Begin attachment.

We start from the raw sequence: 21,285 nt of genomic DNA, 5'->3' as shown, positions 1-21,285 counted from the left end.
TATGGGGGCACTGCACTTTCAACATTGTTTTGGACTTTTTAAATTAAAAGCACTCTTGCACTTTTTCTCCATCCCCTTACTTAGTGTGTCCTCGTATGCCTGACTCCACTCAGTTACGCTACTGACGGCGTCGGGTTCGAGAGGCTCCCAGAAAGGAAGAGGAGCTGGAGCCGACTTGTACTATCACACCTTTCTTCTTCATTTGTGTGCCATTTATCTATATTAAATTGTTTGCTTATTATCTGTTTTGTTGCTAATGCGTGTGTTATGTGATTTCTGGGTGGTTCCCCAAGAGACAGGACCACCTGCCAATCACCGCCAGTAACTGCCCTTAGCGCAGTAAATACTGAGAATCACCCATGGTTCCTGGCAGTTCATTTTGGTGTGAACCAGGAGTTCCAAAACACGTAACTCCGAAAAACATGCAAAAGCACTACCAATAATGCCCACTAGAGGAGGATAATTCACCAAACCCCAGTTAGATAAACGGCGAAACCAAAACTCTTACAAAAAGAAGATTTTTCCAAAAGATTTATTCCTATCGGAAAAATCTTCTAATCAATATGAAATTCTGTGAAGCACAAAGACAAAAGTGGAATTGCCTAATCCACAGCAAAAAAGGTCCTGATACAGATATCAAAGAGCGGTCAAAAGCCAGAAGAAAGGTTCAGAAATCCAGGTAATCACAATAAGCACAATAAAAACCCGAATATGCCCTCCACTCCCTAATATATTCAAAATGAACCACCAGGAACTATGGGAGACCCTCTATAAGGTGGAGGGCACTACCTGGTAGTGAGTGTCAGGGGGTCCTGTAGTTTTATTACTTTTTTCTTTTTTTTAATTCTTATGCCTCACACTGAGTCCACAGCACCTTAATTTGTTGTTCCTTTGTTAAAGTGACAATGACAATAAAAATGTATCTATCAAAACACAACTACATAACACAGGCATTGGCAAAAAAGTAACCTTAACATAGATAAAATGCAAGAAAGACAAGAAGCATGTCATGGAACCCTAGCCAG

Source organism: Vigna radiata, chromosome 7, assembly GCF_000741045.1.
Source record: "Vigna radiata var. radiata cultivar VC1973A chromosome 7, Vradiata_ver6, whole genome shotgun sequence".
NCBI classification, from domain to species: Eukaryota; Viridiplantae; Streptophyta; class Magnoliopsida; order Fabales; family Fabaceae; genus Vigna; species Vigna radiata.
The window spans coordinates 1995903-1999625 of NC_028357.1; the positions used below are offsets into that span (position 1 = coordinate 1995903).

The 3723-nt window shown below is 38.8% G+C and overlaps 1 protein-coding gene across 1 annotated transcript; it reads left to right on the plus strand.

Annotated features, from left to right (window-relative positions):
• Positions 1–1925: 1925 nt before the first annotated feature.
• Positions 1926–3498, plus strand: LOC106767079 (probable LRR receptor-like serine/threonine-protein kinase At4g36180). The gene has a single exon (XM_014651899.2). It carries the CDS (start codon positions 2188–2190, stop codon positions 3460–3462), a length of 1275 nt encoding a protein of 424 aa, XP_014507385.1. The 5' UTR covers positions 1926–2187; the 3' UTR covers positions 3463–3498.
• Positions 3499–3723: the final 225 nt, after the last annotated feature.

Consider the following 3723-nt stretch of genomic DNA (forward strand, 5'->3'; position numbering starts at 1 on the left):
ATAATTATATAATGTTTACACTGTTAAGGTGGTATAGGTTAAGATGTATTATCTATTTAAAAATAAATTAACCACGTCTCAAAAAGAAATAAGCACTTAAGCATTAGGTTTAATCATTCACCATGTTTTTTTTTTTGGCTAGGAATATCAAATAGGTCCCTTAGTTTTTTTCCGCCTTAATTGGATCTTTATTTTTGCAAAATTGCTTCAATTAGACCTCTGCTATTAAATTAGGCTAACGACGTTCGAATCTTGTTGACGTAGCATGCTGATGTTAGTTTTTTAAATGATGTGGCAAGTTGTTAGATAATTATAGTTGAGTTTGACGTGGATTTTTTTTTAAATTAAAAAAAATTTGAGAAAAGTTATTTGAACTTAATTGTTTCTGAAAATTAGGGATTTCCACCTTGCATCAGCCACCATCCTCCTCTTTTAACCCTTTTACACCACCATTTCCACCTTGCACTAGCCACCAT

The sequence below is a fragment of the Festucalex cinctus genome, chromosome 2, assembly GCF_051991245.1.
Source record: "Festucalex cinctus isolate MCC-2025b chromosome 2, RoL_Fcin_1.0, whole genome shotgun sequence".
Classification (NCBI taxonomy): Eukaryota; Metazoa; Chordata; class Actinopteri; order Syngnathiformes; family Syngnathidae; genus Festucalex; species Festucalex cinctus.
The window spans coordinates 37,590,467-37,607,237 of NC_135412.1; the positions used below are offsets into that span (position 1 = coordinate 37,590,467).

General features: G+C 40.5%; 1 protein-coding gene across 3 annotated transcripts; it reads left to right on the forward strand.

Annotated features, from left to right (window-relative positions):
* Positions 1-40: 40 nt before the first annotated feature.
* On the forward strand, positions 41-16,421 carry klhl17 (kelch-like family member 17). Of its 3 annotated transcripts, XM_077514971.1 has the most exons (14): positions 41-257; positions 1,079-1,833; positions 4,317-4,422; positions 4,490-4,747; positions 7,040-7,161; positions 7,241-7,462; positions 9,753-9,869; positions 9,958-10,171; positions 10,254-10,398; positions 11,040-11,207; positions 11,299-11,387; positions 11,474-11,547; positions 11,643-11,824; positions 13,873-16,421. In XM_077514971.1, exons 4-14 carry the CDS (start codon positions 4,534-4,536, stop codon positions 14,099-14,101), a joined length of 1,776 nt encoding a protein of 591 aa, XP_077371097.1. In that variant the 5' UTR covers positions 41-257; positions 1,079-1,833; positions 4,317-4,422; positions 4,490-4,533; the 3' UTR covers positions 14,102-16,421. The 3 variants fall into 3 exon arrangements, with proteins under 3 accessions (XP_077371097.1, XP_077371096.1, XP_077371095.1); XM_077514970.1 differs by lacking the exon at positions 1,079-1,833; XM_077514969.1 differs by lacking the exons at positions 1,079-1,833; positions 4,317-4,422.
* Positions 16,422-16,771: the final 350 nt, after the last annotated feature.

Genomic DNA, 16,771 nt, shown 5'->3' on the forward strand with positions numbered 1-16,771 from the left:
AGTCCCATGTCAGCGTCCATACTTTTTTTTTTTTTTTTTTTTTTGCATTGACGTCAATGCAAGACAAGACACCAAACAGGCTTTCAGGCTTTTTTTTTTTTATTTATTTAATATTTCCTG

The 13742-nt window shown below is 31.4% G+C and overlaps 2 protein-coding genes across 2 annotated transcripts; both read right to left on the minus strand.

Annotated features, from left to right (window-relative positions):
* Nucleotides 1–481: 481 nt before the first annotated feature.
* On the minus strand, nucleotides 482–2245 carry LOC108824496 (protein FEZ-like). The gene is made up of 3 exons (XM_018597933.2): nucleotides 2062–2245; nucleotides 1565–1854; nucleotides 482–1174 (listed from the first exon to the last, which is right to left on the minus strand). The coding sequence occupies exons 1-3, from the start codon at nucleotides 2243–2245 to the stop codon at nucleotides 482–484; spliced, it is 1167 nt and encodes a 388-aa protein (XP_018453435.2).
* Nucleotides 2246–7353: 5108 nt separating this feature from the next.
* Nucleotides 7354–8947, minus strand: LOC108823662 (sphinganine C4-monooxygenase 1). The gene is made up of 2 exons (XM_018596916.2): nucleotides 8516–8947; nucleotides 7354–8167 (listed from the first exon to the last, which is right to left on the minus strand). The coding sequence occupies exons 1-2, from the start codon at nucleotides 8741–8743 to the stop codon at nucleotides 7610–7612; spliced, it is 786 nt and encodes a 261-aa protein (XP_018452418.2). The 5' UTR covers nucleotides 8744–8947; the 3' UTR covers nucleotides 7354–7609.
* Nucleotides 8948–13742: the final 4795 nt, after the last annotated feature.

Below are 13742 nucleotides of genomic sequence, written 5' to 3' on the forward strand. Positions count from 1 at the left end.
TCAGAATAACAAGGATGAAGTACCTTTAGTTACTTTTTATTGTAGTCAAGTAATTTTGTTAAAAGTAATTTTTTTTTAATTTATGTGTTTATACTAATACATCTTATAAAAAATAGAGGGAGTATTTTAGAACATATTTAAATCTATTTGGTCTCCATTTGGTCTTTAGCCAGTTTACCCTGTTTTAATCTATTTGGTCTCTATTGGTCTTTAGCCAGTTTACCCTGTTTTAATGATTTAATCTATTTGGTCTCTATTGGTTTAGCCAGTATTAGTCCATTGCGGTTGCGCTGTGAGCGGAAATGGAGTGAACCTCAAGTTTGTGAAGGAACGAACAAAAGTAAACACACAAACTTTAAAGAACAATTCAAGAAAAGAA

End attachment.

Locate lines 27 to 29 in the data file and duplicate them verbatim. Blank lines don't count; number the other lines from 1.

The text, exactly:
* Nucleotides 1–481: 481 nt before the first annotated feature.
* On the minus strand, nucleotides 482–2245 carry LOC108824496 (protein FEZ-like). The gene is made up of 3 exons (XM_018597933.2): nucleotides 2062–2245; nucleotides 1565–1854; nucleotides 482–1174 (listed from the first exon to the last, which is right to left on the minus strand). The coding sequence occupies exons 1-3, from the start codon at nucleotides 2243–2245 to the stop codon at nucleotides 482–484; spliced, it is 1167 nt and encodes a 388-aa protein (XP_018453435.2).
* Nucleotides 2246–7353: 5108 nt separating this feature from the next.